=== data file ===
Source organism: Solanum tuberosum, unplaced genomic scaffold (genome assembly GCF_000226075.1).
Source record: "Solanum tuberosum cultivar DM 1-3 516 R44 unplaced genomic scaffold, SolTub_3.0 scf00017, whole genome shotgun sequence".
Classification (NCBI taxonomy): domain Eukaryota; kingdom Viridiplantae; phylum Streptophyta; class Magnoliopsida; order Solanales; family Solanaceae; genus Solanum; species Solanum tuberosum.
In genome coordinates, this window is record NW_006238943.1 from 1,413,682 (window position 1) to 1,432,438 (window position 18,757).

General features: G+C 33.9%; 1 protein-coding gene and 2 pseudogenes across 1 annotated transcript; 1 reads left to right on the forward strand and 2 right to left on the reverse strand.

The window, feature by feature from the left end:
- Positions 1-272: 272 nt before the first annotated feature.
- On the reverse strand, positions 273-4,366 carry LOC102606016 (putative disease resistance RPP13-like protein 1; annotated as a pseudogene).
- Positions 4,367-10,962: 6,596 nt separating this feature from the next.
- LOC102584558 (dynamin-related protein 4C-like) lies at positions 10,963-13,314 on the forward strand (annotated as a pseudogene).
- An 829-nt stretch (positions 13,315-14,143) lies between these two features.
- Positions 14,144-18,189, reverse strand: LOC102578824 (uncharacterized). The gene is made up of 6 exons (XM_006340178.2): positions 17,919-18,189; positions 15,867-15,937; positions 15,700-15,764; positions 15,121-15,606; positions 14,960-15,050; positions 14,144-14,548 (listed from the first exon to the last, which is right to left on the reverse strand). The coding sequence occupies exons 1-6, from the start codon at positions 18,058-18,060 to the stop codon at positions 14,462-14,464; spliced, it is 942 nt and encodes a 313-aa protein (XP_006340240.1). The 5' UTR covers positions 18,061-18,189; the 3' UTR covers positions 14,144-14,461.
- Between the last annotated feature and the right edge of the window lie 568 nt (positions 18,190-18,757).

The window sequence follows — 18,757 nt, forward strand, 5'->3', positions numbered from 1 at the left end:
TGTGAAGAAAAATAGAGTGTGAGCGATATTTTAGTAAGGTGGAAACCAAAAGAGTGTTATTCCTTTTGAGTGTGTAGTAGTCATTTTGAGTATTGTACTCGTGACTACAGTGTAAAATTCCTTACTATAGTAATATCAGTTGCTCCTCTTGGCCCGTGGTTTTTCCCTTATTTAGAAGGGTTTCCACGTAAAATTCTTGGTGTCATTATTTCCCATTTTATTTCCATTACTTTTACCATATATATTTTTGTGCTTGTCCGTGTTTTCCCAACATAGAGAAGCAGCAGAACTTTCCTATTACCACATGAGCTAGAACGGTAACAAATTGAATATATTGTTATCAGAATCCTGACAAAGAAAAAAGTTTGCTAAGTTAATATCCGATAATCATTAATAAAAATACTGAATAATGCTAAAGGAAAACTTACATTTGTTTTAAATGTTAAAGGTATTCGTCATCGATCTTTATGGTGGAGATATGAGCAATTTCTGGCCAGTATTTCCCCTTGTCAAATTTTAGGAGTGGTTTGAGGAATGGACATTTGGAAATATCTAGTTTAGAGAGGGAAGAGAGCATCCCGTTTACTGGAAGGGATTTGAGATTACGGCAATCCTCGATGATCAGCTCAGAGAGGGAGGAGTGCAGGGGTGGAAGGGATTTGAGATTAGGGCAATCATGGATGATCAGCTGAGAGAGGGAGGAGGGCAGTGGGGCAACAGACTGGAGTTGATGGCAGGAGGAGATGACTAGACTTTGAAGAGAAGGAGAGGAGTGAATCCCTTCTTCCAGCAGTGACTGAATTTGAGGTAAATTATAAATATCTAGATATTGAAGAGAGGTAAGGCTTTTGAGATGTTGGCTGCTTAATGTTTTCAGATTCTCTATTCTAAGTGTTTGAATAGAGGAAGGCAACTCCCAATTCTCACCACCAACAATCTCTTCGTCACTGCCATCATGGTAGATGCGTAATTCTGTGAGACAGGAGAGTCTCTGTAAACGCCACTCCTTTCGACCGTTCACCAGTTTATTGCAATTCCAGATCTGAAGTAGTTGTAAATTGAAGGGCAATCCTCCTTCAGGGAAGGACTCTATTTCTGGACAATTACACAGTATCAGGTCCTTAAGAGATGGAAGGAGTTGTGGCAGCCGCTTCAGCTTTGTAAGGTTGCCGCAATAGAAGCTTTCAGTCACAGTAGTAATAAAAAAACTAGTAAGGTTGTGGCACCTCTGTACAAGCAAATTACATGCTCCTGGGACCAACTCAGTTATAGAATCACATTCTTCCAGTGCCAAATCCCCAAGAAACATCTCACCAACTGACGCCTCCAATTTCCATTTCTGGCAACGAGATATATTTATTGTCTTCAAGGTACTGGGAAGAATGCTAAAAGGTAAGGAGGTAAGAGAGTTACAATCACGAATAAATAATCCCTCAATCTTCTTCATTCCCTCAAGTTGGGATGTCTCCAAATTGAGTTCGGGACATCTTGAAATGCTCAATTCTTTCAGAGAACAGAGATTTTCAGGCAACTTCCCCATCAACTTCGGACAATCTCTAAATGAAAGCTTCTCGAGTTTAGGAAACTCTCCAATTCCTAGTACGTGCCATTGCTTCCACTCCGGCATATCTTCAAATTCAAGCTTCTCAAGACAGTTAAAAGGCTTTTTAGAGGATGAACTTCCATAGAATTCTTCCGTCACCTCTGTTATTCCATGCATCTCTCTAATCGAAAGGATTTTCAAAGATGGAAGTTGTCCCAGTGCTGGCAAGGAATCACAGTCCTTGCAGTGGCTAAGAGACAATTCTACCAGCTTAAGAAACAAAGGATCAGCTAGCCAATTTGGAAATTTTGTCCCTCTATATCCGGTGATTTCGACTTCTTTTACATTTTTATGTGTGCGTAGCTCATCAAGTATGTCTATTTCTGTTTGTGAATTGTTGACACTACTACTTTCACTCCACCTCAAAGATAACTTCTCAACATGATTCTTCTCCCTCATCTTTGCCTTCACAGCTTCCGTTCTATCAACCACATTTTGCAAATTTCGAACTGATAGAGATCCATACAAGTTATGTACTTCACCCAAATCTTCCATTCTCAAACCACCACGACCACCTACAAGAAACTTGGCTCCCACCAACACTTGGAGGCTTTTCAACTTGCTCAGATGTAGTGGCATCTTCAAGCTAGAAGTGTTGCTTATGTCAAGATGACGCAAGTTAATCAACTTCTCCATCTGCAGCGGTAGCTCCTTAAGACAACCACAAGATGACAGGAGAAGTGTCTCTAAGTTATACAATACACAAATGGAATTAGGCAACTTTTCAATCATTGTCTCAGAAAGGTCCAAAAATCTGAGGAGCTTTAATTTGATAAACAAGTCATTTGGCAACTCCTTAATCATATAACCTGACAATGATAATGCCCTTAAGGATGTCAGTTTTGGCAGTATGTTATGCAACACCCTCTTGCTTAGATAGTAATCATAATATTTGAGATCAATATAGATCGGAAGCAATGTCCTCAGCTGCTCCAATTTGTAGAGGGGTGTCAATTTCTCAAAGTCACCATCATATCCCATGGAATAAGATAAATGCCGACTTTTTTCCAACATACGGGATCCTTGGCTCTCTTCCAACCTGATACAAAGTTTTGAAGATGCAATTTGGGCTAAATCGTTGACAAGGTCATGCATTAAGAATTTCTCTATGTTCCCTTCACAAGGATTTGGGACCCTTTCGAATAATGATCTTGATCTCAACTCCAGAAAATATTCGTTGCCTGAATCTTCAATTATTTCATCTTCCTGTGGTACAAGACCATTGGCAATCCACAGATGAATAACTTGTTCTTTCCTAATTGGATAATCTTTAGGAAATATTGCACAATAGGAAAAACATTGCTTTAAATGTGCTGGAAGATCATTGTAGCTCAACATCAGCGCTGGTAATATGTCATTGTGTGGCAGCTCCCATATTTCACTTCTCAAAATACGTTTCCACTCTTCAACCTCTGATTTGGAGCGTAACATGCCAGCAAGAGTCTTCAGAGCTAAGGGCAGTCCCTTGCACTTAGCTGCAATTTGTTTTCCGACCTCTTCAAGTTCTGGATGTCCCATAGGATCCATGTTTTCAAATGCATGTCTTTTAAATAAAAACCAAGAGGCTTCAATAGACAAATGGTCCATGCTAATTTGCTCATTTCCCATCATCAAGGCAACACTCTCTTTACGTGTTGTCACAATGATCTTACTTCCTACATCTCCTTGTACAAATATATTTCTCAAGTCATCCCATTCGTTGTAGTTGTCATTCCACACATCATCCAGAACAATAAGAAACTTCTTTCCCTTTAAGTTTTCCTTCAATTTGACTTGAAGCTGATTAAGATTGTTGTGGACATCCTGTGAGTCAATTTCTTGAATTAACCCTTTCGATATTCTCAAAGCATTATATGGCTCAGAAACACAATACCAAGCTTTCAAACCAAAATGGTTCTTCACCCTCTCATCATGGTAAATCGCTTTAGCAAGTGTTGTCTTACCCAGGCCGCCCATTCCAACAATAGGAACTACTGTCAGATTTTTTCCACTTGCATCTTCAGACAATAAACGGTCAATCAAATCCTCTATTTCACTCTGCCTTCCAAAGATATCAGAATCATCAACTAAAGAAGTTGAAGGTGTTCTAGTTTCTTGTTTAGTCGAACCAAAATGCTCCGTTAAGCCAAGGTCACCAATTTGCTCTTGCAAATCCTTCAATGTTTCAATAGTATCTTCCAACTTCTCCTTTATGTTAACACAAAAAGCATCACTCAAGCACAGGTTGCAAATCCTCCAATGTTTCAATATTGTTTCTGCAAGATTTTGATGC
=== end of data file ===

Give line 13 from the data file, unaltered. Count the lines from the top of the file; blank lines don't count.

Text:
- Between the last annotated feature and the right edge of the window lie 568 nt (positions 18,190-18,757).